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New Ransomware Business Cashing In On CryptoLocker's Name ( 62

itwbennett writes: A new service launched this week on a standalone Darknet website offering ransomware called CryptoLocker Service to anyone willing to pay a small fee and 10% of the collected ransom. The new venture is being run by a person using the handle Fakben, who was a former user of the Evolution (Evo) marketplace, writes CSO Online's Steve Ragan. Customers pay $50 to get the basic Ransomware payload. Once the victim pays the demanded ransom, the payment address will forward the funds – less a ten percent fee – to the Bitcoin wallet designated by the CryptoLocker Service customer. The ransom fee itself can be determined by the customer, but the recommended fee is $200. 'I prefer to be less expensive, more downloads and more infections,' Fakben said during a brief chat with Ragan.

Comment Re:It's not the Earth's fault (Score 1) 291

I feel as though it would be wise for the markets to move to another timebase, such as the one used by GPS (TAI if I recall correctly)
It has a correspondence with wall time but it doesn't change to match wall time, the difference is merely changed when a leap second is added (or taken away, which has not happened).

I presume that if they don't use a timebase such as this it is for historical reasons, but I'd be curious to know!

Comment Re: It's not the Earth's fault (Score 1) 291

If you are doing precision timing it would be wise to not use wall time. Wall time is adjusted on an ongoing basis on computers using NTP. Many times this is done by adding or subtracting microseconds smoothly, 'slewing' time so it is monotonic and all that, but that means wall time is only accurate in the long run, not at any particular moment.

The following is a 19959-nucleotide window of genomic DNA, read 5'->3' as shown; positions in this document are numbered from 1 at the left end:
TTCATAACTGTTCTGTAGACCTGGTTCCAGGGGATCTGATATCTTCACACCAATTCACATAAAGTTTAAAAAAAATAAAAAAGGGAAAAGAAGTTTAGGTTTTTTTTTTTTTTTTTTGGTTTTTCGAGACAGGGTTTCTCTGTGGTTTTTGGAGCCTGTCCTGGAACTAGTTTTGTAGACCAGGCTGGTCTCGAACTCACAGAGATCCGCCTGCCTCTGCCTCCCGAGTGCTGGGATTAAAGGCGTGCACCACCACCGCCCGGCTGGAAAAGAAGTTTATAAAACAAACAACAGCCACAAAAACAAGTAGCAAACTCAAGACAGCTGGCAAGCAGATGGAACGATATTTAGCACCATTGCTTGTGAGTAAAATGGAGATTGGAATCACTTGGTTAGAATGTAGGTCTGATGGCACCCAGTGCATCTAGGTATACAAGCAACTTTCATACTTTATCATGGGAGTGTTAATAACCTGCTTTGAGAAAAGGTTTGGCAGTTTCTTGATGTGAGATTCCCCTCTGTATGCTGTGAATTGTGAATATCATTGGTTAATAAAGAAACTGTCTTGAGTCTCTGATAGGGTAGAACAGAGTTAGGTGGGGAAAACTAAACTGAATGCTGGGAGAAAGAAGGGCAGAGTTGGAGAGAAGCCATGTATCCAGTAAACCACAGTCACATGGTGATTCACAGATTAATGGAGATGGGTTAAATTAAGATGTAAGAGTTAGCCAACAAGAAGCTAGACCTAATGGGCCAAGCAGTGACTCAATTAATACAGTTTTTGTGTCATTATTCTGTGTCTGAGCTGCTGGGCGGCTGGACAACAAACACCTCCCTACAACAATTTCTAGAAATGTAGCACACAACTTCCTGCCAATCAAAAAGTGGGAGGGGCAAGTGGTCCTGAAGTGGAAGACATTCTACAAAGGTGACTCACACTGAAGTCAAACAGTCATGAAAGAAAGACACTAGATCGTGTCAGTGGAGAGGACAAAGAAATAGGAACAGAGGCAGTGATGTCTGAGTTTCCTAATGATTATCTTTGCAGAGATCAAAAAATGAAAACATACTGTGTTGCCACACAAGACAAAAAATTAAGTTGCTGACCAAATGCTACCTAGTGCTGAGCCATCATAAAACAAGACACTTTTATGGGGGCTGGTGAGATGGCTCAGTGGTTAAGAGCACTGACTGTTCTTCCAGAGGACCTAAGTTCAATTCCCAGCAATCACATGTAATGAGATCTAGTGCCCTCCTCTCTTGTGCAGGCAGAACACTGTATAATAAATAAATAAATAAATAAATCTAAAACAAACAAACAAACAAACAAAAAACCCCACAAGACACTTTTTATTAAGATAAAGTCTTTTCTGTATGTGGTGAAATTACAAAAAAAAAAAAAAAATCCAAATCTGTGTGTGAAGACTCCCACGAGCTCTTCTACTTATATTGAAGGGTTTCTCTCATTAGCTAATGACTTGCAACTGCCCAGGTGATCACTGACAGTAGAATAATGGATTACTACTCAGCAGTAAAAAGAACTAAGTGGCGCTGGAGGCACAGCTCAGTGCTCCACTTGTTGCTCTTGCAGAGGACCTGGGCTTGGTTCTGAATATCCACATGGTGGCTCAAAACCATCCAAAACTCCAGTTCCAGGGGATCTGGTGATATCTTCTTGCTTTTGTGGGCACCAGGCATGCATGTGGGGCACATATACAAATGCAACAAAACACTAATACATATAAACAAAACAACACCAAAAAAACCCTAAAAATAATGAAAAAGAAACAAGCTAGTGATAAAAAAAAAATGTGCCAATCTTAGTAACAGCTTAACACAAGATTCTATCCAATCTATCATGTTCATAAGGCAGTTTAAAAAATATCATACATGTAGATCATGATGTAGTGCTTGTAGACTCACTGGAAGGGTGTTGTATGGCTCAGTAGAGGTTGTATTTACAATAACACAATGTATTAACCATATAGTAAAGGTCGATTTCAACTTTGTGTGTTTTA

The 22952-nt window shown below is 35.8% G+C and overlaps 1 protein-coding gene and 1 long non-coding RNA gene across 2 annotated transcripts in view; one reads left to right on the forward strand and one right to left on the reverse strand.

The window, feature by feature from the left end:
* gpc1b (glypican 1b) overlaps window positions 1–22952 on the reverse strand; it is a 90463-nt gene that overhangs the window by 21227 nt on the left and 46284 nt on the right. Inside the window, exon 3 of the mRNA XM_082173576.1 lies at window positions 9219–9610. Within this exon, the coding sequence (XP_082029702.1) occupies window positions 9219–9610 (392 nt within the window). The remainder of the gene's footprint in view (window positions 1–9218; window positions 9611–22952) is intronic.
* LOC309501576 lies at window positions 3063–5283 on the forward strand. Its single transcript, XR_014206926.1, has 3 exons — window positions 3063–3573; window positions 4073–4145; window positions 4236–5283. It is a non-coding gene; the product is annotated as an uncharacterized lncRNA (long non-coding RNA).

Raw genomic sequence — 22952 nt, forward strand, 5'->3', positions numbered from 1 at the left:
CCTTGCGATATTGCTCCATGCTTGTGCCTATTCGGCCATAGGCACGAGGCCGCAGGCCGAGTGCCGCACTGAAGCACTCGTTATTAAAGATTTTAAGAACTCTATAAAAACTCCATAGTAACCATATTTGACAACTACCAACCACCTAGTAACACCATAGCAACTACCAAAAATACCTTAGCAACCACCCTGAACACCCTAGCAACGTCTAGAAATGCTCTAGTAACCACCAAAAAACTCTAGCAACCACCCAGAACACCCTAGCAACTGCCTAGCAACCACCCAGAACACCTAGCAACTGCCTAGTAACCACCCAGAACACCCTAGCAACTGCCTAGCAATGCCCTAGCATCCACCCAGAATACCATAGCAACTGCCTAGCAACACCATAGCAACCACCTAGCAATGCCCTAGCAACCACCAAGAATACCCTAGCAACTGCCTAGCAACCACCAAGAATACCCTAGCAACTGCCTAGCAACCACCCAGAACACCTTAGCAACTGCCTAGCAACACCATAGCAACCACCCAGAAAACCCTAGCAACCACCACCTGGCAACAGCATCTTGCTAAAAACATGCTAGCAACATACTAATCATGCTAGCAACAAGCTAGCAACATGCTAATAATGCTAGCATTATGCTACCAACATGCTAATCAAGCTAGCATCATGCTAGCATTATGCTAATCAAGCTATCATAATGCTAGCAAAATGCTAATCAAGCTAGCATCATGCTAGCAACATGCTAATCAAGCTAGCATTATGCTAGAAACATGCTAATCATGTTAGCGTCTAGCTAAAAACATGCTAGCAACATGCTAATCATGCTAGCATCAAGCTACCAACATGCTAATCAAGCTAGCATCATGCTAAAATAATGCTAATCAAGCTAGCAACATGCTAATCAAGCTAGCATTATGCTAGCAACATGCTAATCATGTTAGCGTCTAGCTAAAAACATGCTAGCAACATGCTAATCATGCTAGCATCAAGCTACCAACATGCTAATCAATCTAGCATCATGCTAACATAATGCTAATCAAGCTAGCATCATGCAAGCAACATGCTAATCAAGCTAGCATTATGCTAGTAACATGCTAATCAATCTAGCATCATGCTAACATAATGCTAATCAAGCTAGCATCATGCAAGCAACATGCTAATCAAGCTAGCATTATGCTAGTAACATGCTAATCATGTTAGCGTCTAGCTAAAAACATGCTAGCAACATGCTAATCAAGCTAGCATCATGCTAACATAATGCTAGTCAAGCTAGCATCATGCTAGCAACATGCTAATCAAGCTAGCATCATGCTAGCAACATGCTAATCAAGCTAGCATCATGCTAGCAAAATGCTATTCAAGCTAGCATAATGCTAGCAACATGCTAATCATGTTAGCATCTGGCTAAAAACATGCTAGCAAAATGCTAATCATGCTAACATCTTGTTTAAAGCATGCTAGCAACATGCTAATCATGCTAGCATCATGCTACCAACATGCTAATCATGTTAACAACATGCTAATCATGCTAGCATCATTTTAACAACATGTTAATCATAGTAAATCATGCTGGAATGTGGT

What you'd want is something that has a fixed timebase which is trained to the wall clock but doesn't correspond to adjustments to the wall time. I'm not sure as to all the details, but something like this:
        Clock that cannot be set and represents monotonic time since some unspecified starting point.

Comment Re:Cheating? (Score 1) 109

Actually the driver could enable those things. I don't have enough knowledge to implement it myself, but the driver does control everything that goes to the GPU in some form or another. The GPU does what it is told, the driver tells it what to do. The short version is that if you control the driver you own the card.

Comment Re: Linux (Score 1) 109

I'm an outlier, but I am very happy with using Linux as my desktop OS.

To stave off holy wars I won't bring up my distro and I must mention that while I dislike using Windows I respect things like Powershell (monad! AHHH!) and the administrative capabilities.

Mostly I like Linux because I can get things done. I code professionally and have become accustomed to the tools at my disposal. Everything from a first class shell to being able to install utilities with a few keystrokes. For me this is the desktop experience that I want. I even got my mother on Linux 5 years ago and she was pleased as punch at its speed and lack of scary pop-ups. That is highly subjective, and her needs are minimal, but to me the Windows desktop is dead. At most it might be a platform for PC games, but I've long since relegated Windows to the same mental 'bin' as a console or phone OS. It is what it is and it doesn't want to be anything else (even if it can be persuaded to some degree).